Are All-Terrain Tires Good For Daily Driving?


All-terrain tires are designed for a lot of different surfaces, and with these tires its always been a big fight between on-road comfort and off-road traction, though the good thing is there are many kinds of all-terrain tires, and you can choose a few according your driving needs.

All-Terrain Tires For Daily Driving
For a durable option, BF Goodrich KO2 makes a good daily driver.

So, are all-terrain tires good for daily driving? Well in a word, yes, but that also highly depends on what are you looking for when it comes to daily driving.

Do you want a tire which is great at fuel and noise, or do you just need traction out of them? Do you need superior tread life or can compromise on it with enhanced comfort? Depending on your choice you can pick the best tire accordingly.

Let’s get to that.

All-Terrain For Daily Driving – What To Consider

Before going forward, I’d recommend considering, are these tires worth it for you? Meaning, if you are someone who doesn’t need the durability and off road traction, maybe you are better off getting an all-season tire instead, which would give you a better efficacy in nearly all performance areas including traction, comfort, fuel economy and so on.

Though if you need to go on both on and off-road consider the following to see which is a well-suited tire for you.

Comfort and noise

All-terrain tires are although not so comfortable in general, with their voided design making inconsistent design with the road and promoting vibrations, there are a few tires that have a good enough capability to flex more when meeting with the rougher surface.

This flexing basically allows energy to get consumed in to deforming the tire and that way bumps of the roads are soaked up.

Out of all the tires, I reviewed, the Yokohama Geolandar G015 (review) is the top one for comfort. This tire although limits its dry performance and fuel economy, in the comfort department it all pays off.

The tire has a very elastic tread, and just a single nylon cap ply in its internal construction, so all the imperfections of the roads are soaked up in a very nice way.

Moreover, this tire also handle noise well, as it offers amazing pitch sequencing and it’s lugs are designed in a way to not let good enough amount of air to come in and hit around the tread (which produces noise in the first place).

(Pitch sequencing happens when air particles hit the tread and produce different tones which try to dampen out each other).

Moreover, the Geolandar has a better ability to dissolve inner groove resonance, where the sound waves don’t get to reflect off the surface of the tread as much, (thick of it as echo), so overall noise pollution is minimized.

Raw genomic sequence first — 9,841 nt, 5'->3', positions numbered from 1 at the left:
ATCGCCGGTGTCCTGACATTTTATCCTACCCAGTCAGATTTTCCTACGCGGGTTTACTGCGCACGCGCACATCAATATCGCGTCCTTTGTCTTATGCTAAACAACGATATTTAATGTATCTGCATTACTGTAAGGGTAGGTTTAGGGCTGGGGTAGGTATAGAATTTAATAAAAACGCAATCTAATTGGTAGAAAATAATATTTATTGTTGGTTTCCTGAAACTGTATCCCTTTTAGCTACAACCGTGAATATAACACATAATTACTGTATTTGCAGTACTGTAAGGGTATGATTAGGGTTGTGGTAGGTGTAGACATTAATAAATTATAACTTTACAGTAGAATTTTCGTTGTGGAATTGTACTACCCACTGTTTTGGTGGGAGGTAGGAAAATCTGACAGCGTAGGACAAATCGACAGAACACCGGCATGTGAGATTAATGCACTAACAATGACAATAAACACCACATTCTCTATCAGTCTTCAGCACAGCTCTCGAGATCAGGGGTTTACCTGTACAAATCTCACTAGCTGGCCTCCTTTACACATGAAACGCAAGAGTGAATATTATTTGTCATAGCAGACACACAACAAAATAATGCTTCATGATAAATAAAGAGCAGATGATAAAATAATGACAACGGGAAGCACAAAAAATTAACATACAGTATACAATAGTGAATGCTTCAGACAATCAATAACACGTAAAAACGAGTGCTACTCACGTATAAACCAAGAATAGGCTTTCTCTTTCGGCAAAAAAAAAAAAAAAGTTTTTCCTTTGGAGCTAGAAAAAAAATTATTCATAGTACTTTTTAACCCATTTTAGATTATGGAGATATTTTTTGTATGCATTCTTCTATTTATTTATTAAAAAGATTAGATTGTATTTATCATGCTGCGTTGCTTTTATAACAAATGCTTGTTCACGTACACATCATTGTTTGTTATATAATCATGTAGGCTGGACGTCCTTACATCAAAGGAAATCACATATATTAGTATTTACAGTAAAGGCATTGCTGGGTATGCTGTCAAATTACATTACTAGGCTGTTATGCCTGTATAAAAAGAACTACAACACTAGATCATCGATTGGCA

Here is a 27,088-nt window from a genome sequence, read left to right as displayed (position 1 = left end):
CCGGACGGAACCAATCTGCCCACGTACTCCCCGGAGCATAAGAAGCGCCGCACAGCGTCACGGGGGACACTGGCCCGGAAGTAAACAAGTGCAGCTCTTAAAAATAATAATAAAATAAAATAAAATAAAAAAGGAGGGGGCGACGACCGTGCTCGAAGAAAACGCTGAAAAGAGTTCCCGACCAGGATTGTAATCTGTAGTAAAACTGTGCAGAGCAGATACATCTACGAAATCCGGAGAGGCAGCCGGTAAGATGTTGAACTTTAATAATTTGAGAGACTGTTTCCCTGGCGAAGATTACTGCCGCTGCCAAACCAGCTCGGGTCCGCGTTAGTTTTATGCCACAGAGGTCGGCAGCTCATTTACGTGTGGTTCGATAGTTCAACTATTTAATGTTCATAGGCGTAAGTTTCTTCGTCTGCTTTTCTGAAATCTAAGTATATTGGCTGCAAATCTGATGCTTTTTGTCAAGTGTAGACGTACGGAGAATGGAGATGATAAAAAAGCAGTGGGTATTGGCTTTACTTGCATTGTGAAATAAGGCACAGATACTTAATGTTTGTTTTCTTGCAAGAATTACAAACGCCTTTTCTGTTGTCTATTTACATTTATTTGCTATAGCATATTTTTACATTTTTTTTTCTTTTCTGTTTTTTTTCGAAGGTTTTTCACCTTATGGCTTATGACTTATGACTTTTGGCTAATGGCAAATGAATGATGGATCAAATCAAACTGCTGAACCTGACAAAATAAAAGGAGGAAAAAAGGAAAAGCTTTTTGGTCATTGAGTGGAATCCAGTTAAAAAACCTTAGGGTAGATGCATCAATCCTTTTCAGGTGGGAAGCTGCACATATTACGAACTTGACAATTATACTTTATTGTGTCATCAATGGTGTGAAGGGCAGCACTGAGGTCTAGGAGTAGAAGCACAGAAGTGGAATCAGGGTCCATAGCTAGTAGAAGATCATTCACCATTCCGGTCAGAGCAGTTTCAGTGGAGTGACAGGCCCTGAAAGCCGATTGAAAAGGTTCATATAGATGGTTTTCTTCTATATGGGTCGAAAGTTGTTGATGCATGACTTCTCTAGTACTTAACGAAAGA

I discussed all of it in detail here: Are all-terrain tires noisy?

Traction on roads

On roads, typically all-terrain tires aren’t able to provide ample lateral and directional traction in both wet and dry conditions, that’s why the overall steering response gets compromised and they are not able to have as much speed ratings.

So you can say all-terrain tires slow you down, generally.

Basically on dry roads, the most considerable thing, providing grip, is contact patch and with wider grooves, most of these tires aren’t able to do so.

Similarly on wet asphalts, where sipes are very much needed (for water clearing), these tires again aren’t given a lot, in order to give them more durability off-road.

Though some tires like the Continental Terrain Contact A/T is able to make considerable exposure with pavements with it’s continuous running ribs and packed up shoulder lugs (which aid in lateral traction).

This tire basically has very little gaps in between the tread, and even those gaps are filled with ridges adding to overall stability on roads while turning, braking and acceleration.

Moreover, with the numerous siping all over, the tire is one of the best you’d find for wet traction.

That’s why these tires are rated with speed rating up to V (fastest you’d ever see in all-terrain tires).

Though keep in mind, that with it’s on-road oriented design, it would not be able to offer you with good enough performance on rugged terrains such as mud.

Fuel economy

For daily driving you need to save as much as you can on expensive fuel, as you just can’t use a tire and go to gas station with it after every couple of days.

And when it comes to fuel, rolling resistance is the first thing that has to be considered. And that factors indirectly depends on the tire’s weight, and structure (including composition/design of the tread).

Usually all-terrain tires have softer rubber on top, with larger tread depth. And from inside they can go up to 3 ply polyester in construction. Both of these promote tread lugs to bend more while braking, and cornering.

And so energy is wasted into deforming the tread, rather than moving the tire as a whole. That’s why all-terrain tires don’t give out as much gas mileage typically.

Though again, there are a few tires that are actually pretty great with fuel, and according to my years of research, I am going to rate Firestone Destination AT2 here.

This tire basically has a very nice rubber composition, where it does not want to stick in too much, and so with less generation of frictional forces, the tire gets to overall amazing fuel economy, which further gets aided by its lighter weight.